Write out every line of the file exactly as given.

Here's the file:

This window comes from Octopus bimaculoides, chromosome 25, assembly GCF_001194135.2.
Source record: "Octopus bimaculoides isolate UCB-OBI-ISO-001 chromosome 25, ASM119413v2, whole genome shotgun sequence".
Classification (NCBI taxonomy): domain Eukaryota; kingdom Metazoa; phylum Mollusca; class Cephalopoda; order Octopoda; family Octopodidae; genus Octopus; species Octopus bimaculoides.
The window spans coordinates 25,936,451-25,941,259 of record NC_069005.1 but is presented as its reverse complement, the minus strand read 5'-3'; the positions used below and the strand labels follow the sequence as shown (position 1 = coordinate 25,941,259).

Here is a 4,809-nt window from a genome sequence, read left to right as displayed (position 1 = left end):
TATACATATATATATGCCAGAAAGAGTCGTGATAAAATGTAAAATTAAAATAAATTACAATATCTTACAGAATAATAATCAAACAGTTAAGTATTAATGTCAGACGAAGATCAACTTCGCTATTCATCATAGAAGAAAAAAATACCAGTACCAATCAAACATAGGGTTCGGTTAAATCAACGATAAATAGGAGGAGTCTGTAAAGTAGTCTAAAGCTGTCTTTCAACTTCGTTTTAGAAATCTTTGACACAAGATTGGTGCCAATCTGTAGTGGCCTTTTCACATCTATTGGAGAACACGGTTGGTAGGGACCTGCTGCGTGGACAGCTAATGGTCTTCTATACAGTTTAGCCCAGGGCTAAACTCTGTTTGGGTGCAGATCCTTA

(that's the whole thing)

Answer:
This window comes from Octopus bimaculoides, chromosome 25, assembly GCF_001194135.2.
Source record: "Octopus bimaculoides isolate UCB-OBI-ISO-001 chromosome 25, ASM119413v2, whole genome shotgun sequence".
Classification (NCBI taxonomy): domain Eukaryota; kingdom Metazoa; phylum Mollusca; class Cephalopoda; order Octopoda; family Octopodidae; genus Octopus; species Octopus bimaculoides.
The window spans coordinates 25,936,451-25,941,259 of record NC_069005.1 but is presented as its reverse complement, the minus strand read 5'-3'; the positions used below and the strand labels follow the sequence as shown (position 1 = coordinate 25,941,259).

Here is a 4,809-nt window from a genome sequence, read left to right as displayed (position 1 = left end):
TATACATATATATATGCCAGAAAGAGTCGTGATAAAATGTAAAATTAAAATAAATTACAATATCTTACAGAATAATAATCAAACAGTTAAGTATTAATGTCAGACGAAGATCAACTTCGCTATTCATCATAGAAGAAAAAAATACCAGTACCAATCAAACATAGGGTTCGGTTAAATCAACGATAAATAGGAGGAGTCTGTAAAGTAGTCTAAAGCTGTCTTTCAACTTCGTTTTAGAAATCTTTGACACAAGATTGGTGCCAATCTGTAGTGGCCTTTTCACATCTATTGGAGAACACGGTTGGTAGGGACCTGCTGCGTGGACAGCTAATGGTCTTCTATACAGTTTAGCCCAGGGCTAAACTCTGTTTGGGTGCAGATCCTTA